Guildford Borough Council : Lt London Name Added To Guildford’s War Memorial
A small, private ceremony was held in the Guildford Castle’s grounds to commemorate Lieutenant Nicholas London, and remember all those named on the memorial, on Saturday 6 November.
Lt London died serving the country in 1977. But his name has only just been added to the war memorial for those who lost their lives in military service since the end of WWII and who have a Guildford connection.
Family and friends of Lieutenant Nicholas London, as well as 48 members of his regiment and squadron, came together for a private ceremony to remember him and see his name added to the memorial in the castle grounds.
Cllr Tom Hunt, Armed Forces Champion, said: “Lt London’s name has been added to the war memorial in time for Remembrance Day. Through our war memorial we can properly commemorate and remember individuals, like Lt London, who died serving their country since World War Two. I hope that local people will find our war memorials a place for reflection and honour as we remember those who gave up so much for the lives we now get to live.”
Guildford’s Mayor, Cllr Marsha Moseley, said: “As Mayor I am pleased that Guildford is recognising the sacrifice made by Lieutenant London and that his name is rightfully being added to our new war memorial. Along with all our other fallen heroes, he must never be forgotten.”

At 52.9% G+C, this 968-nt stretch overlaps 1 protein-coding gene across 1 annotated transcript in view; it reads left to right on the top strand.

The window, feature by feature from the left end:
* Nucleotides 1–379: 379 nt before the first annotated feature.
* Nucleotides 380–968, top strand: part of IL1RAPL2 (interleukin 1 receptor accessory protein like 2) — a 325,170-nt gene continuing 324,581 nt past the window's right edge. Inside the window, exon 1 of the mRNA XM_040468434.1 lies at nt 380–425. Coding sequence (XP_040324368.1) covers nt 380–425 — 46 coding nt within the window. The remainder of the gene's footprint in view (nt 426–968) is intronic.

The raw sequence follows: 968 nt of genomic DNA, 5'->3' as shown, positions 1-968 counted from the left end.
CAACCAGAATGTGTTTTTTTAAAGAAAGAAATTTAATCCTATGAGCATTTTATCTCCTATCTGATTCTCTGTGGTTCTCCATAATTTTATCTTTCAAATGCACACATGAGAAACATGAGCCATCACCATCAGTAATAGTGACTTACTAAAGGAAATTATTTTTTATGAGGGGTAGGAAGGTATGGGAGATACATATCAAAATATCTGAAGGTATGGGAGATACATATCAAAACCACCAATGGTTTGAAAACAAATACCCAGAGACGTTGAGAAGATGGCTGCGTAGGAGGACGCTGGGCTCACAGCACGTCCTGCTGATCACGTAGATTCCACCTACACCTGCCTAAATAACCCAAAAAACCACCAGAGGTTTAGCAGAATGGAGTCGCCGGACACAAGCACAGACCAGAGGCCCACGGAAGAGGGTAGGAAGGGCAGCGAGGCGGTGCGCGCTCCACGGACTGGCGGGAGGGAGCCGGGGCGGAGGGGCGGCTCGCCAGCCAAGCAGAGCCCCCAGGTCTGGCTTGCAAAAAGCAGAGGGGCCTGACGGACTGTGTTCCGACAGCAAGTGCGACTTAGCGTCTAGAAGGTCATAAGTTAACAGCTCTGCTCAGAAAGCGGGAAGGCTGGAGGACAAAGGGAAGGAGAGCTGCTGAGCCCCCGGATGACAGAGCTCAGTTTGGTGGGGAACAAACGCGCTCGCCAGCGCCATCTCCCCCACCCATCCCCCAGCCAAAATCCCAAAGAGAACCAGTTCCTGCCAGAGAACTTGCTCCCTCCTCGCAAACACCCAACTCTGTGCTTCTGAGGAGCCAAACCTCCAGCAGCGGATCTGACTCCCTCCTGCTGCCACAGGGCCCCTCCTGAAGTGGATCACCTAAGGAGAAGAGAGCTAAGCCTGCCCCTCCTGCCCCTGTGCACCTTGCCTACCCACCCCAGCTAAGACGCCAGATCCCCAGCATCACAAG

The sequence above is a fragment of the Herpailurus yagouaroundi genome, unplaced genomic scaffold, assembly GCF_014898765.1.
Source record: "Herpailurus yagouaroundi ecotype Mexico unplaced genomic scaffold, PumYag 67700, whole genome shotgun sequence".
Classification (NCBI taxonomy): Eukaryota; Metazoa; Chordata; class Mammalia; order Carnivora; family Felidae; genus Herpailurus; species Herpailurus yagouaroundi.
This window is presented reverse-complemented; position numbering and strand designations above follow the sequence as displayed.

Nick was serving with the Honourable Artillery Company (HAC), an elite London-based Reserve Army regiment. In July 1977, leading a night patrol on the Sennybridge Training Area in South Wales, he fell into a deep ravine and received severe injuries. After rescue by his patrol and a medical team, he was taken to hospital but died some five hours later. He is buried at Watts Cemetery in Compton.
Nick was an ex Regular Officer (Royal Artillery), who had joined the HAC in 1975. As was the tradition he joined as a trooper undertaking the recruits course and was recommissioned a year later. An HAC officer who served with him and was at the scene when he fell, said: “He was a highly respected, popular member whose professionalism was an inspiration to all those in his squadron. He left behind a widow and young son.”
When the memorial was commissioned in 2018 a thorough trawl identified 16 servicemen, all of whom had lived in Guildford or had connections with the town. Lt London’s name was submitted earlier this year and so we have been able to add his name too.
This memorial stands at the opposite end of the bowling green to the war memorial commemorating the fallen of the two world wars. It features the figure of a man dressed in military fatigues holding a book with the names on it. He is not wearing a specific uniform and represents all three of the British armed forces.